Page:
I don’t know anyone of my generation who isn’t struggling to get their head around all the media forms we now have at our fingertips. Take “selfie” culture, for instance – the pressure to photograph your own mug with everything and post it online in as many formats as possible. I know it’s the way of the modern world, but it’s not my cup of tea and it makes me worry for the younger generations.
When my children use the internet, I sometimes think that they might as well be roaming the Wild West – it’s that unknown. I’m far from alone in having parental restrictions on my home computer, but, like most parents, I also know that it’s pretty pointless: as soon as the kids – who are 12, ten and five years old – leave the house they have access to the most appalling websites on their smartphones and other people’s computers.
Kids today can’t imagine a world without this portal to their alternative virtual planet, but I like to encourage their interest in the real world – in getting their hands dirty, lighting fires, skinning rabbits… It’s a conflict I struggle with.
Earlier this year, my 6 Music show was officially pronounced the most listened-to show on digital radio – which means that I am seen as someone who embraces this brave new digital world. Which of course I do. Yet at the same time, I do wonder about the effect it will have on us all.
At the moment I am trying to get my kids to consider whether following particular people on Instagram really improves the quality of their lives. Perhaps it’s too philosophical a question for a child to grasp, but I ask regardless. I want them to be able to question the impact of technology themselves. I want them to start to wonder whether it is actually life-enhancing to document everything or spend time watching complete strangers broadcast random elements of their lives, live on Periscope.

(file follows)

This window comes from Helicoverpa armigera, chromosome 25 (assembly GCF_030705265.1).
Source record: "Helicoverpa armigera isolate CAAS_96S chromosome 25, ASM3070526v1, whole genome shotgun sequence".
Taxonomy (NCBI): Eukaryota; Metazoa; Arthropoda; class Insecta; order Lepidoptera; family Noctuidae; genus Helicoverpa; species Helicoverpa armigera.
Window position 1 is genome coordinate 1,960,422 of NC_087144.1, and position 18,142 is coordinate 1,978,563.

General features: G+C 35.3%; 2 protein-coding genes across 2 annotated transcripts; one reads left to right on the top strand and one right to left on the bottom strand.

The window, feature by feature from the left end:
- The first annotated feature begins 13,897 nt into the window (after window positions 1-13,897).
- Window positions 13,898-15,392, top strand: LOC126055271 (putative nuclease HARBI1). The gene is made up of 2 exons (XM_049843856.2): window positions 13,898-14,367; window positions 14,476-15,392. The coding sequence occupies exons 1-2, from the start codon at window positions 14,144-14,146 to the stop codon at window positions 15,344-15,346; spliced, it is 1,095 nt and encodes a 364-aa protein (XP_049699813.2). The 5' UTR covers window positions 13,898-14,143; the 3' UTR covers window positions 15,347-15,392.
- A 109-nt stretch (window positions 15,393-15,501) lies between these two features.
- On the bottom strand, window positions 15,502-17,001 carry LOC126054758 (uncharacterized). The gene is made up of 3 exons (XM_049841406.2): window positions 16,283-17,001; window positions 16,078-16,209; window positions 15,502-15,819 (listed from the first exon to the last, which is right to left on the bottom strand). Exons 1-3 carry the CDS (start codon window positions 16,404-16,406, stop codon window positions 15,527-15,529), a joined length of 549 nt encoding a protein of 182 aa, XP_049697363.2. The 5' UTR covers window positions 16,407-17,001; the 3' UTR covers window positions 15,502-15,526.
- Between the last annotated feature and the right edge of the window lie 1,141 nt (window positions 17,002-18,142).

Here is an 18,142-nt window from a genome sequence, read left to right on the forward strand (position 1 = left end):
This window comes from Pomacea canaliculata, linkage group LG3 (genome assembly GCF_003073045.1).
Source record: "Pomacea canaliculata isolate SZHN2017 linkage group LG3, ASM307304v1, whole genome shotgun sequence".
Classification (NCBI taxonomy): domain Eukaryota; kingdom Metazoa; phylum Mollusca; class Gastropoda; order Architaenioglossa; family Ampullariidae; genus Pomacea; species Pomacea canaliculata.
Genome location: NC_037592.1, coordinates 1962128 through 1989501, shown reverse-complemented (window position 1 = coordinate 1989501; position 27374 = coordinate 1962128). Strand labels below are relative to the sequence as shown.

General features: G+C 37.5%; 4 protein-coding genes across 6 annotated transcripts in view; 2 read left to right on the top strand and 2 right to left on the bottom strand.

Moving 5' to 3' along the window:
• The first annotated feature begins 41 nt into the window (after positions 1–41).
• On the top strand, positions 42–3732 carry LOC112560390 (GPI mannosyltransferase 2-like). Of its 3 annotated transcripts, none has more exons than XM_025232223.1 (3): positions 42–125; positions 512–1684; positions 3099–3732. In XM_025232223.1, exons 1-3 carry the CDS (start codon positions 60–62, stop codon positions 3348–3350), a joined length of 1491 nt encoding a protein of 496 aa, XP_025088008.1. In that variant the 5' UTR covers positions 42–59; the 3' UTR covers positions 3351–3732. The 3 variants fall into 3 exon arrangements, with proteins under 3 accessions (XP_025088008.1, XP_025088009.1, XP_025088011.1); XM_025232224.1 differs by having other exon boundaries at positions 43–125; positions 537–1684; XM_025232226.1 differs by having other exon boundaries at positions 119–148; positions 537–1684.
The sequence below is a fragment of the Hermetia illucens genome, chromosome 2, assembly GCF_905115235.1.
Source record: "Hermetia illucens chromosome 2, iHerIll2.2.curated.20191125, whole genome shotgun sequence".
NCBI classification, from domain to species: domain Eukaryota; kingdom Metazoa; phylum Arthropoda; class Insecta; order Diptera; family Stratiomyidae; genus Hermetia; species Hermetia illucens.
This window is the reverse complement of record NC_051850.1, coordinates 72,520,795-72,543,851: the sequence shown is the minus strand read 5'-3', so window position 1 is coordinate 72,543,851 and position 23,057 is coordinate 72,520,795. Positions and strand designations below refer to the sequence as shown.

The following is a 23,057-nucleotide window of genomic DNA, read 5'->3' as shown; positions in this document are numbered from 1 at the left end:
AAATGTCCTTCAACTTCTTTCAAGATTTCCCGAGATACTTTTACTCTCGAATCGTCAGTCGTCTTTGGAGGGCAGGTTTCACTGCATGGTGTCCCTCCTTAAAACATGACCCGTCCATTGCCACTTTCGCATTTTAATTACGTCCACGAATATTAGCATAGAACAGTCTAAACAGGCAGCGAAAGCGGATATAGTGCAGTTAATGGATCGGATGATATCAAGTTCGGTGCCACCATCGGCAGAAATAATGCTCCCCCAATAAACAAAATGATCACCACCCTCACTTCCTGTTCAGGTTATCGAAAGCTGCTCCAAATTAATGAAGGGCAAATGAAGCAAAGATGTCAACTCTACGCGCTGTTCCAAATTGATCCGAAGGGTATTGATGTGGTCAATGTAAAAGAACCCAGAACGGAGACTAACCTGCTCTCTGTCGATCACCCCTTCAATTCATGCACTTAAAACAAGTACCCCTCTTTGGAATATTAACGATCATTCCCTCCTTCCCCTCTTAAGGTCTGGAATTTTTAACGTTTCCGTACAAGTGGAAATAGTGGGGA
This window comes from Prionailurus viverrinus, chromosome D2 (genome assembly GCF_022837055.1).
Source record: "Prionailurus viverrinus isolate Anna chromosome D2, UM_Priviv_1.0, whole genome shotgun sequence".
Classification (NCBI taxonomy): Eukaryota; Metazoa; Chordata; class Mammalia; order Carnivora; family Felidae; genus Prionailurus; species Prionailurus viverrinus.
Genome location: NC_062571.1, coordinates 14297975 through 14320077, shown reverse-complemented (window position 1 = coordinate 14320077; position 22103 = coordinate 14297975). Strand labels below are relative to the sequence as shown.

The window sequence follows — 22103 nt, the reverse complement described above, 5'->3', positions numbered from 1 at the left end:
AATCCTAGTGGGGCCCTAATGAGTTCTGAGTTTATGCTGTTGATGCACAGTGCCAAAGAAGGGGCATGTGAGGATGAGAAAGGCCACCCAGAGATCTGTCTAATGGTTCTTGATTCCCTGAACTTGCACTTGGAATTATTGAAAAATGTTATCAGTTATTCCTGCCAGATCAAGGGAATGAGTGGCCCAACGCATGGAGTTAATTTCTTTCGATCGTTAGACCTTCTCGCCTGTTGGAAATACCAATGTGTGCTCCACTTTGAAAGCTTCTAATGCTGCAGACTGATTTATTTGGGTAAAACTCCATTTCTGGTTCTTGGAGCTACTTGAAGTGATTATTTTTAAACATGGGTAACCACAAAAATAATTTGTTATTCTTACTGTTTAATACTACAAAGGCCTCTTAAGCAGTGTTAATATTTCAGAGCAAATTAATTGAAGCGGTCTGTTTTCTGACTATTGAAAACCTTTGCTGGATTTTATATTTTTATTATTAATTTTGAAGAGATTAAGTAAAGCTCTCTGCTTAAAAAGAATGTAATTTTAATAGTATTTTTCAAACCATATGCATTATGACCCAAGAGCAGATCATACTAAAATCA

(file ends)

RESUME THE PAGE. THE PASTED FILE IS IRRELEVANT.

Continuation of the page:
It may be a cliché, but I really do believe that the best things in life are free and they’re about experiences, not shoes, cars or contouring make-up. These days we are so rarely reminded of how much goodness there is around us just for the taking – the balance of our lives is completely skewed.
Which is why I have helped to set up a festival championing the great outdoors – the Good Life Experience, in Flintshire. There are the usual things you expect at a festival: literature, good food, great music. But there’s also the added attraction of a great big dollop of outdoor adventure. What ten-year-old child doesn’t want to fire an arrow, carve wood, star-gaze or build a campfire?
The one thing all the kids talked about after last year’s event was how much they enjoyed picking their own sweetcorn and cooking it on the fires. That simple pleasure was more memorable to them than any tweet or Instagram photo.
This year we have a café run entirely by children – adults won’t even be allowed inside! I’ll have to report back on how that one turns out. But it’s about letting the children have their freedom. As we speed into the future with our gadgets, I’m trying to offer an antidote with a weekend of slow, hands-on life.
And as we sit behind our screens, watching, following, working all hours in all places, the simple life of yore begins to look more appealing. The success of series like The Great British Bake Off is a case in point. We have to embrace the digital world because it’s our future – but we must take time to unplug too.
Cerys Matthews presents BBC 6 Music on Sundays at 10.00am. She also presents The Great Songbook on Tuesday at 11.30am on Radio 4.
The Good Life Experience festival will taker place from 18 to 20 September at the Hawarden Estate, near Chester. See thegoodlifeexperience.co.uk.